Suprise! Elon Musk Says SpaceX's Floating Oil Rig Platforms May Be Operational This Year

The first two floating launch platforms for Starship will be stationed in the Gulf of Mexico.
Brad Bergan

Elon Musk said SpaceX's floating oil rig platform could begin operations later this year, according to a tweeted Wednesday reply to a reporter.

Elon Musk says SpaceX's floating oil rig platforms could be operational this year

The floating oil rig platforms — which Elon Musk may have purchased sometime early this year — will serve as the launch pads for regular point-to-point flights of SpaceX's Starship, the company's next-gen space-worthy transport.

"One of them may be in limited operation by end of year," tweeted CEO SpaceX Elon Musk.

Once it's ready, SpaceX's Starship will launch people from the floating oil rig platforms into Earth's outer atmosphere — cutting transit times of nominal international flights from nearly a full day to roughly 30 minutes.

The reason for SpaceX's use of floating oil rig platforms is to prevent what could become heavy and likely regular rocket launches from disturbing the local environment — which means the spaceports of the near future will float.

SpaceX's oil rig platforms will be stationed in the Gulf of Mexico

Musk has spoken about his plans for floating oil rig launch platforms previously — not to mention the company's recent purchase of two defunct oil rigs, which were named Phobos and Deimos — after Mars' two moons.

The two oil rig platforms are at present undergoing a comprehensive retrofitting for Starship compatibility, and will be positioned in the Gulf of Mexico, not far from SpaceX's Brownsville, Texas development site.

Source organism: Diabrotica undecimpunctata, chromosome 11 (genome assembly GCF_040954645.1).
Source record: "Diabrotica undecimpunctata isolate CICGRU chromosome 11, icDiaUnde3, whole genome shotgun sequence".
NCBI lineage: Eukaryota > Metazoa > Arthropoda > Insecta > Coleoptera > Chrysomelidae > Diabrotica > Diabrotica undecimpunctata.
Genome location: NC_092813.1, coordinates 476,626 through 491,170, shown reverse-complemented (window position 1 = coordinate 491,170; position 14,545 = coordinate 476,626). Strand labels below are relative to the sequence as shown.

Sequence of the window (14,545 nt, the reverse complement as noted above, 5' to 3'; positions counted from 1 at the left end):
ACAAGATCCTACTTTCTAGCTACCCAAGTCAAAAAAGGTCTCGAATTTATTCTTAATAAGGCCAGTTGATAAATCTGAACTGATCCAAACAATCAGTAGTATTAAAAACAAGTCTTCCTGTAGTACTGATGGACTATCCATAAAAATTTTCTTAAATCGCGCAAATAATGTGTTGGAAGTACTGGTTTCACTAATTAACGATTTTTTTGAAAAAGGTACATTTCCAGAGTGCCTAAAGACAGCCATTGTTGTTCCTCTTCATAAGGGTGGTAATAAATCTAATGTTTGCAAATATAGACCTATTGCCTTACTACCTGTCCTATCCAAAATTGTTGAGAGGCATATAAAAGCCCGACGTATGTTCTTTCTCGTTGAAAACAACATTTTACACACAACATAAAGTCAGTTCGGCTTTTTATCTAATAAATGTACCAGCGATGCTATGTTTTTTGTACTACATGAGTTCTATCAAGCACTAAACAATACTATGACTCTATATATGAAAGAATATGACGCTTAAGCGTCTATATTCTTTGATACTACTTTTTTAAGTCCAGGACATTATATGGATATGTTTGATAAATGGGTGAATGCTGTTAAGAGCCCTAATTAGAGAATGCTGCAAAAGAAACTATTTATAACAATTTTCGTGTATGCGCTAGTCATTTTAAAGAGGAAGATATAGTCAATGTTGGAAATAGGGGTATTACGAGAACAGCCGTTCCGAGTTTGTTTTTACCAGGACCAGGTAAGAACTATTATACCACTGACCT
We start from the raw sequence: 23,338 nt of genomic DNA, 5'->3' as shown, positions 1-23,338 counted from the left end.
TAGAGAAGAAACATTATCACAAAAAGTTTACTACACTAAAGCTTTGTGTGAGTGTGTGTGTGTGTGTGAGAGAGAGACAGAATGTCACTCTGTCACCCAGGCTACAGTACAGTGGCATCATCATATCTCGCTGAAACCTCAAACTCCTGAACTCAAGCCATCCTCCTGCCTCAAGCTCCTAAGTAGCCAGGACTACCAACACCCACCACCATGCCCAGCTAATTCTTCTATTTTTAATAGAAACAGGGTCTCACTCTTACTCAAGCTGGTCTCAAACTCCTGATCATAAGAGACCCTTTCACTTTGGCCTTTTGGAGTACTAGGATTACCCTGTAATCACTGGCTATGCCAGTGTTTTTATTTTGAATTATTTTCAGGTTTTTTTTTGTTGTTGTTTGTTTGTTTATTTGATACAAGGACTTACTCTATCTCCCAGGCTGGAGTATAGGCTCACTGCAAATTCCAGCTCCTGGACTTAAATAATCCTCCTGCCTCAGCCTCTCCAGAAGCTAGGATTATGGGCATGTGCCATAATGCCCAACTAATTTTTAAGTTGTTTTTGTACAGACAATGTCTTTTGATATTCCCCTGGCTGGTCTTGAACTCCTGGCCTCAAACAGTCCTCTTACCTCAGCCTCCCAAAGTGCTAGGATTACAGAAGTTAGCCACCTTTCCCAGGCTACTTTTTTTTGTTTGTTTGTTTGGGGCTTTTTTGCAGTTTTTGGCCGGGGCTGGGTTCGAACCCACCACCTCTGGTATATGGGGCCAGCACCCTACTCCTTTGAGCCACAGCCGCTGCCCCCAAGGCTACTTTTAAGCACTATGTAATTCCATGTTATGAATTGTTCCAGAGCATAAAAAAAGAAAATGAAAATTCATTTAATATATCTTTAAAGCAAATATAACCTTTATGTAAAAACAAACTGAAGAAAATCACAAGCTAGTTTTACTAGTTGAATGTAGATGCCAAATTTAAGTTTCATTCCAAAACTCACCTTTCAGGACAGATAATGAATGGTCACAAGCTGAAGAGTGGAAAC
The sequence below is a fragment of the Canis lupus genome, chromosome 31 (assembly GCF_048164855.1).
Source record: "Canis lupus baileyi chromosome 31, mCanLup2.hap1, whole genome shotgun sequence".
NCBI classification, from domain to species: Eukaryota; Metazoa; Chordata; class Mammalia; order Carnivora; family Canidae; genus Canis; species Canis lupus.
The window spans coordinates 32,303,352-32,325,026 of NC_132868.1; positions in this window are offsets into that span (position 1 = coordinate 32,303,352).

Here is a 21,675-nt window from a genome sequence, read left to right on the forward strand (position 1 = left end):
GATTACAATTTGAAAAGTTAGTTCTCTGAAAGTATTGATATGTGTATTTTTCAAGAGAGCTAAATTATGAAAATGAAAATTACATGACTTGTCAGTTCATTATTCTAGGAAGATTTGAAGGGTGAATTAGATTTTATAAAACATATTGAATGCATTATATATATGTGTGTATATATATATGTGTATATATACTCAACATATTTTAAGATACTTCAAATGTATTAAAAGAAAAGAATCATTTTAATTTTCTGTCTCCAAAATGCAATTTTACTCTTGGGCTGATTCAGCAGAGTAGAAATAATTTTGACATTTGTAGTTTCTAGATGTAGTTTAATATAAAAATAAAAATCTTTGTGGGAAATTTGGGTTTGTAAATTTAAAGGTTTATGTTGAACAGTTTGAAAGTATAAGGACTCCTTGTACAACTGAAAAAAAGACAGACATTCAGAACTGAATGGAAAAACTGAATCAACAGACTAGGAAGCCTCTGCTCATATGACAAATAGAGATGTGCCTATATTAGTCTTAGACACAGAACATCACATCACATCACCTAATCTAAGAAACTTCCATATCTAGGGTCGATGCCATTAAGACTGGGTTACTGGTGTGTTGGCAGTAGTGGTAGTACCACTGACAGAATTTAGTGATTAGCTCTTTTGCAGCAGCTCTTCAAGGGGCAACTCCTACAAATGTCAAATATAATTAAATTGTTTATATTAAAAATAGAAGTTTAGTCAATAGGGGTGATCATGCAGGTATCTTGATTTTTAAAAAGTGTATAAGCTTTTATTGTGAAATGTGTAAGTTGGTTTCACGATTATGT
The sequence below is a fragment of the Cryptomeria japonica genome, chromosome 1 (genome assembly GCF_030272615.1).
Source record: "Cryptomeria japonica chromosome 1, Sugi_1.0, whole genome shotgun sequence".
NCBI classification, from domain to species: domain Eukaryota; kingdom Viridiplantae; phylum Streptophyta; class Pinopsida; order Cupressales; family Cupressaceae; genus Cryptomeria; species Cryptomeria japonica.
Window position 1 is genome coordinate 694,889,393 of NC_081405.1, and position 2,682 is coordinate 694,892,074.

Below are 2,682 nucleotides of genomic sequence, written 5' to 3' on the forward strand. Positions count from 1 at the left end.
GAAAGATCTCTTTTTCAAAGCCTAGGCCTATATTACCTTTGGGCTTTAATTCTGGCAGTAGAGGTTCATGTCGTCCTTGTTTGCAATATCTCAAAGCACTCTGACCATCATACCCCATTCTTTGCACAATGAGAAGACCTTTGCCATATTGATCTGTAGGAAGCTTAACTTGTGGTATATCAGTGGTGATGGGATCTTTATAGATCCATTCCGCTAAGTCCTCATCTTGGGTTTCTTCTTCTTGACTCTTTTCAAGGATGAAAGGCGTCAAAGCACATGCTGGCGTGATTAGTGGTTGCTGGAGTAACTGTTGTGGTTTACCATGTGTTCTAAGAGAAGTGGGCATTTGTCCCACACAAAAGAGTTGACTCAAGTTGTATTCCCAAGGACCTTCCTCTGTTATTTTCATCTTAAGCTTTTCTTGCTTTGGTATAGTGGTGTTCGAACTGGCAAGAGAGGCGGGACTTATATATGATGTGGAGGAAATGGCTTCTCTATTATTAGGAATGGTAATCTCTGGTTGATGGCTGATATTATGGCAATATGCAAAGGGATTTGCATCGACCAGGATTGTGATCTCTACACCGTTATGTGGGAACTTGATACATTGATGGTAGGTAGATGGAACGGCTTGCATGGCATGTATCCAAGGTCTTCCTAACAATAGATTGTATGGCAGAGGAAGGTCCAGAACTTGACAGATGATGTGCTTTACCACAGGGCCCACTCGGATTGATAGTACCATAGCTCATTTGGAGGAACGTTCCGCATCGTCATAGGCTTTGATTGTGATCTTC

Elon Musk's SpaceX aims to launch Starship passengers from major cities

While the tech billionaire is renowned for his overly-optimistic timelines, several of his predictions have come true with surprising accuracy as of late (compared to other, more grandiose timelines).

Of course, what Elon Musk means by "in limited operation" isn't really clear. He could mean in-situ test launches of a future Starship prototype — or he could simply mean that the floating oil rigs will be moved out to their official launching stations, with no launches happening this year.

Musk has emphasized his plans to place floating launchpads throughout the world — possibly even in New York City — which runs parallel to his bold plan, which debuted via CG concept videos depicting launching and landing stations in bodies of water adjacent to major urban centers.

While we can't say when Elon Musk's SpaceX will begin ferrying people around the world in half an hour via Starship launches from floating launch platforms, it's difficult to resist the urge to excitement when imagining a future where, instead of sitting on a trans-pacific flight to say, Japan, New Yorkers could simply take a train to the East River, climb into a rocket, and step out in Tokyo within an hour.

This was a breaking story and was regularly updated as new information became available.

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